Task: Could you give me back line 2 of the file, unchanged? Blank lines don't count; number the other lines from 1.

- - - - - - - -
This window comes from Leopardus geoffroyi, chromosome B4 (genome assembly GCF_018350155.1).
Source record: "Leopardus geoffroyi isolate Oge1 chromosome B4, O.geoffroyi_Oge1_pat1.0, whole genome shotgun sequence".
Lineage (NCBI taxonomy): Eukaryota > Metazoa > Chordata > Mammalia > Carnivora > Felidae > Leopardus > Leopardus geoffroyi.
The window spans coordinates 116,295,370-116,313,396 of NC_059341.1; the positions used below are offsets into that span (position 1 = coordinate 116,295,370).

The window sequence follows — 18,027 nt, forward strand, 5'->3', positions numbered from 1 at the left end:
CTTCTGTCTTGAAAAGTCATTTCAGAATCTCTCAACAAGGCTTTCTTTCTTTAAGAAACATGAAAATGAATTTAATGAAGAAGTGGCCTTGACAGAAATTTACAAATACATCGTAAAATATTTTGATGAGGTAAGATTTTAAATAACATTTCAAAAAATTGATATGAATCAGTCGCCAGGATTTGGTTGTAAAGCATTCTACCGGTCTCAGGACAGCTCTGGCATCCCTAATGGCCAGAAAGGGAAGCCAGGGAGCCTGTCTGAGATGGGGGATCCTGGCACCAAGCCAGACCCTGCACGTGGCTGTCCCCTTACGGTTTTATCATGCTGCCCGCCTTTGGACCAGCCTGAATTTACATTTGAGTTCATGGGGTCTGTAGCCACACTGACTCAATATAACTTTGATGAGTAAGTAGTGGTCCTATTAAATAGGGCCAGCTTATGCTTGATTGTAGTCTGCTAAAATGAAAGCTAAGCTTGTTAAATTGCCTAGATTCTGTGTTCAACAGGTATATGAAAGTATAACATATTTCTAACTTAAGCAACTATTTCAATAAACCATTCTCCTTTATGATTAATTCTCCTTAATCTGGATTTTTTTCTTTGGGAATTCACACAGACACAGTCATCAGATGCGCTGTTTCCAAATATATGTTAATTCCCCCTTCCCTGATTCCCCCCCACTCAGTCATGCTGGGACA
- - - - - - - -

Source record: "Leopardus geoffroyi isolate Oge1 chromosome B4, O.geoffroyi_Oge1_pat1.0, whole genome shotgun sequence".